OK, from the top then :D
Traditional tablet PCs with WACOM styluses have existed for ages - over 10 years. They use an active digitizer (built into the screen) combined with an inductive stylus, which has a pressure-sensitive tip and does not require a battery. It's the same technology WACOM uses for its separate graphics tablets, which is why the pens are, in many cases, interchangeable - I can use the pen from my graphics tablet for my tablet PC (in this case, a Samsung ATIV Smart PC tablet), for instance. This technology is highly accurate, works across the entire system (due to presenting as a [PS2 or similar] pointing device) and is highly compatible with all existing software. Many Windows and Android devices come with this hardware built in... others (such as Microsoft for their Surface line) have switched to WACOM's main competitor for these products, N-Trig - even more accurate, but require batteries in the pens AFAIK.
iOS devices such as iPads have no such hardware built in - they have a "fat finger" capacitive touch display and no native palm rejection due to the fact that if you turn off the capacitive touchscreen, well, you lose all input - WACOM systems automatically turn off the capacitive touch when the stylus comes within a few centimeters of the digitizer screen, which incidentally also allows hovering over the screen with the stylus as a pointing device. The workaround palm rejection algorithms in these "let's use capacitive touch as a crutch for a stylus" devices and apps are almost always universally horrible. I'm hoping WACOM figured out something better for the product you mentioned, but I kinda doubt it.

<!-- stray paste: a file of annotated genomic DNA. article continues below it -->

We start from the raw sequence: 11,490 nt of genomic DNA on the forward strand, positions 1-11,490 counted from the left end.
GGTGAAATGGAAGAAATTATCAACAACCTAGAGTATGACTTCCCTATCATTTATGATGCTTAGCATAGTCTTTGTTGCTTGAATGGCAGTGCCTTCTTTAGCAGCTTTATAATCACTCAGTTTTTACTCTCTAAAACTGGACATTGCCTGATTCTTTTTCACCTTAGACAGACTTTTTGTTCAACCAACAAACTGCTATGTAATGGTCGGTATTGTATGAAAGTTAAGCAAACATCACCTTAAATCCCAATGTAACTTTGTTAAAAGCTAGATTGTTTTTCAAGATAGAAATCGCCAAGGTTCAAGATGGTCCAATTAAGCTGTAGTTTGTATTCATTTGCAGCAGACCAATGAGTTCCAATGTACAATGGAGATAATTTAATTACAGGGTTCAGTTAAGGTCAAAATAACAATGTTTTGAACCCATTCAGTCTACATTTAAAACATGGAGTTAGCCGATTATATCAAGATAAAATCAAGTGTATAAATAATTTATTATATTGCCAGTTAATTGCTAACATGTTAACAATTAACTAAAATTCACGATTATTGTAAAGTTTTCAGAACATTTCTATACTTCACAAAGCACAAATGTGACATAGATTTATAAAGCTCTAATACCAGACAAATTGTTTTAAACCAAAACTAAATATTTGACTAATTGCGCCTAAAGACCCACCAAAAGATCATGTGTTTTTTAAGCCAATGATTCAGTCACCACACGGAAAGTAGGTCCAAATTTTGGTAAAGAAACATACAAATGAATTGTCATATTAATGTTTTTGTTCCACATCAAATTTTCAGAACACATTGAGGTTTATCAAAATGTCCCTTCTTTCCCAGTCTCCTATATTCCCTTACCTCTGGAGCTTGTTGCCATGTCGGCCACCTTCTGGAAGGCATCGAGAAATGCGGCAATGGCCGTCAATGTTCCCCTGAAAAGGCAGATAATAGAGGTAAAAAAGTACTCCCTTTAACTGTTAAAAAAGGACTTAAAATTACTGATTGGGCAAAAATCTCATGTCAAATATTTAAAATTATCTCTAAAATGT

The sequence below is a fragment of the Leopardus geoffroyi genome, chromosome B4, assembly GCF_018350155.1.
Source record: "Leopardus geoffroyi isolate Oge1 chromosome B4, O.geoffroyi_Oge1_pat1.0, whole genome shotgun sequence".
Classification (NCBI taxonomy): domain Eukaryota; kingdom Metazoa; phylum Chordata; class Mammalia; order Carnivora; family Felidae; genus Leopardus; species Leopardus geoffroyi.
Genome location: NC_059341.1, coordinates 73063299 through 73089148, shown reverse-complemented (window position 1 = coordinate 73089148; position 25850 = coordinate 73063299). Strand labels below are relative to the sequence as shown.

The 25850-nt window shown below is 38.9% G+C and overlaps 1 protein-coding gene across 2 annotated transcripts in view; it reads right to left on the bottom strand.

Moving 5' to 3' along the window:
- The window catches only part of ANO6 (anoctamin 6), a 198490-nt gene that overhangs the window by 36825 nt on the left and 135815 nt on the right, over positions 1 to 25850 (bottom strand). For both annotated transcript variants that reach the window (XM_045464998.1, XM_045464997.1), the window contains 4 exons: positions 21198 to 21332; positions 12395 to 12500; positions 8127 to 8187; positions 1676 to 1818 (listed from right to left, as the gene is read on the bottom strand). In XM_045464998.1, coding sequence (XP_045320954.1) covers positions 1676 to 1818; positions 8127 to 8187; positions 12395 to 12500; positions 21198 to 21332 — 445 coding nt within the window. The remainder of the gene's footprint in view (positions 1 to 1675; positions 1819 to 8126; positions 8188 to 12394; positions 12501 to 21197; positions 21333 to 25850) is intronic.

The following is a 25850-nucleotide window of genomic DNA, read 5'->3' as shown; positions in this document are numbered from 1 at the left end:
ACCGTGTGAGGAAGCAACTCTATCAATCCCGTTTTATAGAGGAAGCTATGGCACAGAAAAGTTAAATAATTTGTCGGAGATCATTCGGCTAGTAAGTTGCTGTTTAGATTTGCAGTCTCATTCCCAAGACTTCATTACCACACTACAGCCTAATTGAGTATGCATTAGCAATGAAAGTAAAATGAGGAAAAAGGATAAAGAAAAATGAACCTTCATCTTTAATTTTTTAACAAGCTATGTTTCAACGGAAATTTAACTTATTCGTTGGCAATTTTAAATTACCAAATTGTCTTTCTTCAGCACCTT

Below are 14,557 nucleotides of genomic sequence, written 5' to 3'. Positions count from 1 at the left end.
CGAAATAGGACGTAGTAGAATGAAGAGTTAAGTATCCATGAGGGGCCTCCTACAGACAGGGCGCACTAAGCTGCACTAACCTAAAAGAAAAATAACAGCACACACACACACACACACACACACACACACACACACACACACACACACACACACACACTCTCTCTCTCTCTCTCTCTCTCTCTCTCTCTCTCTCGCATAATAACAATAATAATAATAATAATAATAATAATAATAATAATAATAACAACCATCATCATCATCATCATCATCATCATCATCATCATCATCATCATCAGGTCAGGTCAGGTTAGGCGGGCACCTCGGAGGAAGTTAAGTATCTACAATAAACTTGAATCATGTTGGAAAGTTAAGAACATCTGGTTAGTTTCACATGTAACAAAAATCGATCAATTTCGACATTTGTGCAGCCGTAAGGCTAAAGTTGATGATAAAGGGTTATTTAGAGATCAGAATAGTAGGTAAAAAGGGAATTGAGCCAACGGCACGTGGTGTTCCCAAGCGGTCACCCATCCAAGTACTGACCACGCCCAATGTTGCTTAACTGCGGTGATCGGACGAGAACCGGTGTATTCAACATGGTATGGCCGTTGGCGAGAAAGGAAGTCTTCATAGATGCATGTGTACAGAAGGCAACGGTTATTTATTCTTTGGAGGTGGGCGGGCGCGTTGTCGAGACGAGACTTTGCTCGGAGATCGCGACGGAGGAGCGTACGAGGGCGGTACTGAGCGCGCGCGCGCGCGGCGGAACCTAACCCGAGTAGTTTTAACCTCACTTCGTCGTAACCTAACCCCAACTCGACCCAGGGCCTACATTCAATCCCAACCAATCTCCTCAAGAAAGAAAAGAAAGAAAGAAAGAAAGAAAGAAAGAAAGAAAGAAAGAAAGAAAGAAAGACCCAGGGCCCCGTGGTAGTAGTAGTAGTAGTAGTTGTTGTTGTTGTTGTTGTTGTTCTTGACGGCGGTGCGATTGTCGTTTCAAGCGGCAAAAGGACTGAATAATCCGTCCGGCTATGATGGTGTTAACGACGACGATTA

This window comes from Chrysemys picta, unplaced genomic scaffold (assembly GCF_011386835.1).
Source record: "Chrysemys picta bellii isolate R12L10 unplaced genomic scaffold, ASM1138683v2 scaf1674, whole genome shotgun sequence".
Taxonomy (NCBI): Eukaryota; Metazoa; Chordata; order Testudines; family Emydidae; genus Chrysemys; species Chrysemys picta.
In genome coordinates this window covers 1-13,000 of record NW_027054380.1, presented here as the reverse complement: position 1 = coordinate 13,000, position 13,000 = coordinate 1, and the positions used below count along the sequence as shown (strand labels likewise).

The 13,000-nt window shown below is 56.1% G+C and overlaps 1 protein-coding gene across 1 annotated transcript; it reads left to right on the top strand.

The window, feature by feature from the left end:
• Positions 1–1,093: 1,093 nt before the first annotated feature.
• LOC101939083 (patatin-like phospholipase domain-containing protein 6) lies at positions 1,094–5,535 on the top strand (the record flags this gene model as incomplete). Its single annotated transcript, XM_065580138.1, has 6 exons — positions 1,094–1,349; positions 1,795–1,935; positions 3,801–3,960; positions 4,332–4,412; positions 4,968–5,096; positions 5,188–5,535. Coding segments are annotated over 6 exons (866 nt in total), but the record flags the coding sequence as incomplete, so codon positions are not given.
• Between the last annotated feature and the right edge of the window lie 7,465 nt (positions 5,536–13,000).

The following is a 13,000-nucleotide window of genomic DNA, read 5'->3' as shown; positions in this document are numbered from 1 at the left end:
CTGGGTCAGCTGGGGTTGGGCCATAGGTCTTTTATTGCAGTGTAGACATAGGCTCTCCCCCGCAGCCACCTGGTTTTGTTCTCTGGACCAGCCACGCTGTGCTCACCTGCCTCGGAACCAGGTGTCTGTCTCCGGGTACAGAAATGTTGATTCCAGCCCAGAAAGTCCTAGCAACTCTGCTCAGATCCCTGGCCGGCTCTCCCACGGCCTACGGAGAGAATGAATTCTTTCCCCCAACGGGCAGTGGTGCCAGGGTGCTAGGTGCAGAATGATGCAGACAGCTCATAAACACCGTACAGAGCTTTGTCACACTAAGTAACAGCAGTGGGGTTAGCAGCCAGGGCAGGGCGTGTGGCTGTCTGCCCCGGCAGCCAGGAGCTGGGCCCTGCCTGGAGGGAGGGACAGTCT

The accuracy is also quite horrendous - with most iPad styluses, you wouldn't be much worse off using a hot-dog instead.
Hence the complicated workaround for iOS with Bluetooth (for the pressure sensitivity) and the very slow performance - take a look here for instance: https://www.youtube.com/watch?...
I dunno about you, but while the reviewer keeps talking about fast performance, I'd pretty much be pulling my hair out. That might be because of that Bamboo drawing app on the iPad though, and not because the Bluetooth connection is lagging (although that's a possibility too!).